The Irving Oil refinery in Saint John, New Brunswick. Photo by Christinne Muschi.
Fredericton-based Council of Canadians campaigner Mark D’Arcy says Irving Oil is its own worst enemy.
The National Observer reports, “[Arthur Irving] controls Irving Oil Ltd., the dominant energy company on Canada’s east coast and New England. Aged 85, with a fortune valued at (US) $5.3-billion (and on Forbes’ list of richest billionaires in the world at #308), Arthur is often considered the most mercurial of [the founder of the Irving corporate empire Kenneth Colin (KC) Irving’s] three boys. One book author referred to Arthur as ‘so tightly wound, you fear he is going to explode’ and that ‘he seethes nervous energy’. …As chairman and largest shareholder of Irving Oil, Arthur’s combative personality is underscored by his bitter falling out with Kenneth, his oldest son and the company’s former CEO – along with some of Kenneth’s successors.”
The article continues, “Irving Oil’s environmental and corporate citizenry track record is also generating critics – just as the company is being thrust into the national limelight because of TransCanada Corp’s Energy East project… Yet Mark D’Arcy, a campaigner with the Council of Canadians in Fredericton, says Irving Oil seems blithely unaware of mounting opposition to Energy East and the hurdles it faces to see the pipeline realized.”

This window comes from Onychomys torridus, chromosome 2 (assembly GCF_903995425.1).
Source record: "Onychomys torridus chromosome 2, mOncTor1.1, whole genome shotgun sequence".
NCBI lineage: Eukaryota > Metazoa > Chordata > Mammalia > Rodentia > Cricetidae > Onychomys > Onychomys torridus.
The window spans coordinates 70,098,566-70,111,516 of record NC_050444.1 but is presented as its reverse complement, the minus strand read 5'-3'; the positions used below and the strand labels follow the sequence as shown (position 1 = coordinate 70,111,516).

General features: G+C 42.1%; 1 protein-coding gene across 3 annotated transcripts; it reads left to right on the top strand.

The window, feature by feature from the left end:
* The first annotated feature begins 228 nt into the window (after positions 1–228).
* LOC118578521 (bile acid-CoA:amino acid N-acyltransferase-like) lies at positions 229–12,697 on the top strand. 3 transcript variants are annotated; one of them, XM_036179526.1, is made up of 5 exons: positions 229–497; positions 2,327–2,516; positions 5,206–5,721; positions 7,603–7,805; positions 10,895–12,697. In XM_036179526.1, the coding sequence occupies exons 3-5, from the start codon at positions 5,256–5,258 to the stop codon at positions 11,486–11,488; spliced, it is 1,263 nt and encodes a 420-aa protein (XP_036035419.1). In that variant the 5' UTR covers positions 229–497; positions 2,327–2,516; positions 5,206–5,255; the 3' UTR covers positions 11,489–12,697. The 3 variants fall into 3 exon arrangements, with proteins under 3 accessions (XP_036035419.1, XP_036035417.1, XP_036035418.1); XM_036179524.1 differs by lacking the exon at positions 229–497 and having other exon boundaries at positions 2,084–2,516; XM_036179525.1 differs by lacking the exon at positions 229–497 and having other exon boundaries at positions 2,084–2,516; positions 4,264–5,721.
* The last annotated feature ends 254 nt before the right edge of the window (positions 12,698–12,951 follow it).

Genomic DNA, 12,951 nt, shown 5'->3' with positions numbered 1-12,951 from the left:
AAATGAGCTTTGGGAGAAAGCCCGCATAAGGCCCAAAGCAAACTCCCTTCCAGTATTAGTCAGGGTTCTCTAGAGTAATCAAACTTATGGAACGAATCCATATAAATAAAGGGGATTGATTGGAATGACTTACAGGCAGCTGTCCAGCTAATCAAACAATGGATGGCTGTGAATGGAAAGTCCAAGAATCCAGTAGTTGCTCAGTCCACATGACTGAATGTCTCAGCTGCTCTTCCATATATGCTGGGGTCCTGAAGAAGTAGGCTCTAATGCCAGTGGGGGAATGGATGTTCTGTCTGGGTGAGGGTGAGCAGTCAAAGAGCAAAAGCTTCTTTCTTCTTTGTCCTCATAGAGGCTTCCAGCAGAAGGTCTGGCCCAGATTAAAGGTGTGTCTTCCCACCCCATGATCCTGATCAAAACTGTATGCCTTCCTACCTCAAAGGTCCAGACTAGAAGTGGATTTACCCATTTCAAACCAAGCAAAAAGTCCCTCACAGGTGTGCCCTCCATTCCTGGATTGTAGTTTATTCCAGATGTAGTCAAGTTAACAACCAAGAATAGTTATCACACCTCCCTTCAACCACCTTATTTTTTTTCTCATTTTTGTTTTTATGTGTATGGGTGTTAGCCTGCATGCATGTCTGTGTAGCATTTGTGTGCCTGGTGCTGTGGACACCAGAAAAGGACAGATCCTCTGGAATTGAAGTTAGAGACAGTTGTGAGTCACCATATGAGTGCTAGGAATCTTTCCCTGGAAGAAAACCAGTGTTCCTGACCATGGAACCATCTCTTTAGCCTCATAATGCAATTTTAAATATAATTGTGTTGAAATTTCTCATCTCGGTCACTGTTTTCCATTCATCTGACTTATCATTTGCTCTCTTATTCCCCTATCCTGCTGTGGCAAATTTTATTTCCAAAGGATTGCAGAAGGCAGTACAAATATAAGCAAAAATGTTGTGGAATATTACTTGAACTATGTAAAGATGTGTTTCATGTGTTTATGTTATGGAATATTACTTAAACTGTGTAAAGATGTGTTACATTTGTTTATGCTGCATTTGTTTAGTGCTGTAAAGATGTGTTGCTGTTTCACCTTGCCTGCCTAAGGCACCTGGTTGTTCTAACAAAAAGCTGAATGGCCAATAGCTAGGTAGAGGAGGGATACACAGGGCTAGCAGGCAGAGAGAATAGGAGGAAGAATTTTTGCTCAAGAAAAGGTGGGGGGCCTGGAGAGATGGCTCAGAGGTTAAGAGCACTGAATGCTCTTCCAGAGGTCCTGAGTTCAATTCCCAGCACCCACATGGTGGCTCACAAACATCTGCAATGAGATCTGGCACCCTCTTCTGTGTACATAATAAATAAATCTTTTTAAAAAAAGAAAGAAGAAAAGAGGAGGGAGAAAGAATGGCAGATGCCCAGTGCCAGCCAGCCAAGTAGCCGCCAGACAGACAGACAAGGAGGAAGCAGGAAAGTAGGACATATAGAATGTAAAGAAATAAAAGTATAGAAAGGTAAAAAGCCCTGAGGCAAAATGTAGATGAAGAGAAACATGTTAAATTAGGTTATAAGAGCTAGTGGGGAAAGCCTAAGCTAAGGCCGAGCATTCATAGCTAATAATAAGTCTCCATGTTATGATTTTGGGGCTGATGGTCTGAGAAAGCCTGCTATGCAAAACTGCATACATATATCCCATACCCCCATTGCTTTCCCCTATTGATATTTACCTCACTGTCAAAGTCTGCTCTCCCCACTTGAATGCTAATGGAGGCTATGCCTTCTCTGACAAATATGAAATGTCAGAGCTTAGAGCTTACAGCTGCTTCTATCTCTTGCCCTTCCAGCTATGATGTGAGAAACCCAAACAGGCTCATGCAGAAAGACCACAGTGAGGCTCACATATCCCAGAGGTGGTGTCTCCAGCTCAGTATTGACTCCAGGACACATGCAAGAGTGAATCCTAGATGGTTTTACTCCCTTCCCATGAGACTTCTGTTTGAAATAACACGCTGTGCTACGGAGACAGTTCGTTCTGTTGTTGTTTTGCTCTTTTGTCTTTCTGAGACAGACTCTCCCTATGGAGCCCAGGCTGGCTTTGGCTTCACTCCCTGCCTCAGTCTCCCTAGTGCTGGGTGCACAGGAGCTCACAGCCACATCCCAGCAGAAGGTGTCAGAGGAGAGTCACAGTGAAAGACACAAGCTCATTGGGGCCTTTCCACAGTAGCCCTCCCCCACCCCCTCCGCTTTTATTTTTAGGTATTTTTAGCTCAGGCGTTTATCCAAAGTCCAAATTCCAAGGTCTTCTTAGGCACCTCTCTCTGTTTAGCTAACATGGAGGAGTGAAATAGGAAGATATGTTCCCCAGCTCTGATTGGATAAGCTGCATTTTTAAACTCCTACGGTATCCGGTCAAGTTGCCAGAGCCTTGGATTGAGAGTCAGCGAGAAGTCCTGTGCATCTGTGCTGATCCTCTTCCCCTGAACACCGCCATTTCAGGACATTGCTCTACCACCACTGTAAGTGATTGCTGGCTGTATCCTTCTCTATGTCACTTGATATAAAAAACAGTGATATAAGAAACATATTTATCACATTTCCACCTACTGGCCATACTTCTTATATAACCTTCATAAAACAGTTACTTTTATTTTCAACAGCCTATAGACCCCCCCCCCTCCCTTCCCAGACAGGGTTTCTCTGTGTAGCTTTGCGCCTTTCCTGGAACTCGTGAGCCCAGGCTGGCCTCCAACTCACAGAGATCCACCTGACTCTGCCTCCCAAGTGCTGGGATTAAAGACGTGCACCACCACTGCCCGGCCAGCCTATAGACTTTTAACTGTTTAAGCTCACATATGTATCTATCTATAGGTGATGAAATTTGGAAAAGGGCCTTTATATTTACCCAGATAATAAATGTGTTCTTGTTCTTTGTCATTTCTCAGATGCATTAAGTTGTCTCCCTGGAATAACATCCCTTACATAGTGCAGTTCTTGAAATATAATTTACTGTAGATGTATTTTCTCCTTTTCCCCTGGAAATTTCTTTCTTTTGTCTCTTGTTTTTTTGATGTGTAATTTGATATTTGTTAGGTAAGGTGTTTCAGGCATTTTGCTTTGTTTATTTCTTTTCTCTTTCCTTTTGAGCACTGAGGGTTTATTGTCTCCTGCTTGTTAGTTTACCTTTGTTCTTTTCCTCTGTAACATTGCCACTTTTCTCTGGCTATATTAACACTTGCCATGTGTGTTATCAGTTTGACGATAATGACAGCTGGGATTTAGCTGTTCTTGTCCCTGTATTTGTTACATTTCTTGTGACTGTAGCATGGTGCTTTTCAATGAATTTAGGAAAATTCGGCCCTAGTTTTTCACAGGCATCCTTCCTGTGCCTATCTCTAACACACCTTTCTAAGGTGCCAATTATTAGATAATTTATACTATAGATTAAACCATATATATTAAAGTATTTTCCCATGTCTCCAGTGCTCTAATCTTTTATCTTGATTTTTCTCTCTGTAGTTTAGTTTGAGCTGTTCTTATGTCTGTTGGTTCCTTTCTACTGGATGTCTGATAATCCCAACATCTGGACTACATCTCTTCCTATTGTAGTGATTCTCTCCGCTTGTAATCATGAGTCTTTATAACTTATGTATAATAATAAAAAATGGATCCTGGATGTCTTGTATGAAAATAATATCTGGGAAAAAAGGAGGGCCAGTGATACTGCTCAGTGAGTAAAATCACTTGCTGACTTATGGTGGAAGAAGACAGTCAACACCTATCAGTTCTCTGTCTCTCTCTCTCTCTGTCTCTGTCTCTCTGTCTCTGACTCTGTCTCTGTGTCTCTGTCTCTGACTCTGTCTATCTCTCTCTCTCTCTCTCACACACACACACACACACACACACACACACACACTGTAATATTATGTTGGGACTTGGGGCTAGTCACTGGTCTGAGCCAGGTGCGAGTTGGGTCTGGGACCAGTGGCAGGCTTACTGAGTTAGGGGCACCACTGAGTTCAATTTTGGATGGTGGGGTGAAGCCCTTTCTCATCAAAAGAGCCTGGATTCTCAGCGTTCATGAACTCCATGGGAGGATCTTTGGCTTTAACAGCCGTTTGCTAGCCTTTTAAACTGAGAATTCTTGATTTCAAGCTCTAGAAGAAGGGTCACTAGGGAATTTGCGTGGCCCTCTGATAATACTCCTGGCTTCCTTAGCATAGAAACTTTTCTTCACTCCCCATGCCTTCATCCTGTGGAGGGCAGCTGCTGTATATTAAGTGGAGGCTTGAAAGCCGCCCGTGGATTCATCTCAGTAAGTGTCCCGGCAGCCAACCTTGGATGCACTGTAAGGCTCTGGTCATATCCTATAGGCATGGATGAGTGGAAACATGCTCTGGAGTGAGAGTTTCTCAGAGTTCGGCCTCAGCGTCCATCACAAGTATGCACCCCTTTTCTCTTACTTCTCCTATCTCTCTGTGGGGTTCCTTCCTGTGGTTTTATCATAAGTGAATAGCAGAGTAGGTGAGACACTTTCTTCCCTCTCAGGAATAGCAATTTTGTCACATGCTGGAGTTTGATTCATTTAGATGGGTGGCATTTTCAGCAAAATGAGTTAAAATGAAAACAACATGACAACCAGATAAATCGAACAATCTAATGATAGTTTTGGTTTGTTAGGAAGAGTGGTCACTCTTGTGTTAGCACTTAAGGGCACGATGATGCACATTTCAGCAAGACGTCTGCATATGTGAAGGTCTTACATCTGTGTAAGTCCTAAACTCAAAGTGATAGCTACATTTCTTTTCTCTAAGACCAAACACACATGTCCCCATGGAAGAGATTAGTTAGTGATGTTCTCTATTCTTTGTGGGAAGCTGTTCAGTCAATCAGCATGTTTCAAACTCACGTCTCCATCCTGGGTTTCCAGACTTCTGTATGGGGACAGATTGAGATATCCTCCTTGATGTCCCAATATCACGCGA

D’Arcy says, “I think they are their own worst enemy. They have to sit down and talk to indigenous people along the pipeline route and have to sit down and come up with an alternative plan for the rural communities that are impacted by water and air pollution. And they simply haven’t done that. We’re sick and tired of asking for true public meetings where the audience can ask questions of these large resource companies and we’ve been refused at every opportunity.”
The article also notes, “To pave the way for Energy East, the company wants to build another tank farm in Saint John to hold six to eight million gallons of oil (which is in addition to the tank farm they already own) and a $400-million deep-water marine terminal [that would berth 281 tankers a year].”
D’Arcy comments, “(Irving Oil) will own the marine terminal. They also own the land where the tank farm will be built.”
And the article highlights, “[Opponents of the Energy East pipeline] fear the consequences of oil spills in the Bay of Fundy – considered one of the most pristine natural habitats for marine life in the world.”
Here, D’Arcy notes, “There is already a very large opposition to building a tank farm and marine terminal in the existing rural population.”
To read the full feature article “Turmoil at Irving Oil”, which highlights that the Energy East pipeline was the brainchild of Irving Oil, as well as concerns about the 376 tonnes of carcinogenic volatile organic compounds that were released by the Irving Oil refinery in Saint John in 2014, the vapor recovery equipment at the Irving Oil’s marine terminal that was shut 37 per cent of the time between December 2012 and March 2015 due to mechanical problems, that Irving Oil’s refinery has spewed an excessive amount of ash-like catalyst of sand and metal compounds into Saint John at least a dozen times since 2010, and that lung cancer rates in Saint John are 40 to 50 per cent higher than in Fredericton and Moncton, please click here.
For more on our campaign to stop the Energy East pipeline, click here.